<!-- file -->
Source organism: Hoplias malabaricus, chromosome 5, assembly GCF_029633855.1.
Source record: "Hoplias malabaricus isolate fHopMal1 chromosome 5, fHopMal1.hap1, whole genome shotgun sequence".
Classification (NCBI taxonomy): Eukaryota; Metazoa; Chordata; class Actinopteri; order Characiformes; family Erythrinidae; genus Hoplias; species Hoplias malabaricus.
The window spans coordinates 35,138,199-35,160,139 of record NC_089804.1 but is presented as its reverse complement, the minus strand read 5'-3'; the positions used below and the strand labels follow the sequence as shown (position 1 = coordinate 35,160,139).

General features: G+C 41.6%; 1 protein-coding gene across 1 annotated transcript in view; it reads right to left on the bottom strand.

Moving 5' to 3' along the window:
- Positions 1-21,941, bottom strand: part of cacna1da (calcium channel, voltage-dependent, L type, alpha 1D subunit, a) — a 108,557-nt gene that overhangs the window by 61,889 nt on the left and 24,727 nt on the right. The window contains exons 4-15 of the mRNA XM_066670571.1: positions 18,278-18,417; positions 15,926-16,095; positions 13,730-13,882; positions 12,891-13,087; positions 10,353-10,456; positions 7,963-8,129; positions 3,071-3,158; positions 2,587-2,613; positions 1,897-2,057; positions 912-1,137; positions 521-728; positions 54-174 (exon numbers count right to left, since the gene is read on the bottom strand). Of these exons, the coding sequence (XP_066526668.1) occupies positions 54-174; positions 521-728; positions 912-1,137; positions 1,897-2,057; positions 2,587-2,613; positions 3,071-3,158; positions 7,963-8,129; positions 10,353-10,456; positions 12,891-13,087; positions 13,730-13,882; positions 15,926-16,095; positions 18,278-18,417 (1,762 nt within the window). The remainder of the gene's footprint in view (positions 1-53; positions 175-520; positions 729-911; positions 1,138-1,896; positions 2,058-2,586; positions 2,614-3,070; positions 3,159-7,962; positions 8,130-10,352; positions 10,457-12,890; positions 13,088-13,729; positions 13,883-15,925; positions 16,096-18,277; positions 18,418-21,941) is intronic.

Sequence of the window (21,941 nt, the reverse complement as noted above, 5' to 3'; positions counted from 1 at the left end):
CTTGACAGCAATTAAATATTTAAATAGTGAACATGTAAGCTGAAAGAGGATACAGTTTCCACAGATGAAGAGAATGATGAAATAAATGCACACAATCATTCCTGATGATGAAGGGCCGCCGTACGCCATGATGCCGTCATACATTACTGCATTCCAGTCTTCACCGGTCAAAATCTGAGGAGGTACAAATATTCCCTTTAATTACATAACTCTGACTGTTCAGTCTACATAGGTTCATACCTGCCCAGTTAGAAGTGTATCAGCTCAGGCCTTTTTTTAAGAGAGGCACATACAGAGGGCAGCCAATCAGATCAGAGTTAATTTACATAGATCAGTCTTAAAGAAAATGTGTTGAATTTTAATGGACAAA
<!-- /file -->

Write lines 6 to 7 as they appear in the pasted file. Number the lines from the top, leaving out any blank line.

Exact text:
Moving 5' to 3' along the window:
- Positions 1-21,941, bottom strand: part of cacna1da (calcium channel, voltage-dependent, L type, alpha 1D subunit, a) — a 108,557-nt gene that overhangs the window by 61,889 nt on the left and 24,727 nt on the right. The window contains exons 4-15 of the mRNA XM_066670571.1: positions 18,278-18,417; positions 15,926-16,095; positions 13,730-13,882; positions 12,891-13,087; positions 10,353-10,456; positions 7,963-8,129; positions 3,071-3,158; positions 2,587-2,613; positions 1,897-2,057; positions 912-1,137; positions 521-728; positions 54-174 (exon numbers count right to left, since the gene is read on the bottom strand). Of these exons, the coding sequence (XP_066526668.1) occupies positions 54-174; positions 521-728; positions 912-1,137; positions 1,897-2,057; positions 2,587-2,613; positions 3,071-3,158; positions 7,963-8,129; positions 10,353-10,456; positions 12,891-13,087; positions 13,730-13,882; positions 15,926-16,095; positions 18,278-18,417 (1,762 nt within the window). The remainder of the gene's footprint in view (positions 1-53; positions 175-520; positions 729-911; positions 1,138-1,896; positions 2,058-2,586; positions 2,614-3,070; positions 3,159-7,962; positions 8,130-10,352; positions 10,457-12,890; positions 13,088-13,729; positions 13,883-15,925; positions 16,096-18,277; positions 18,418-21,941) is intronic.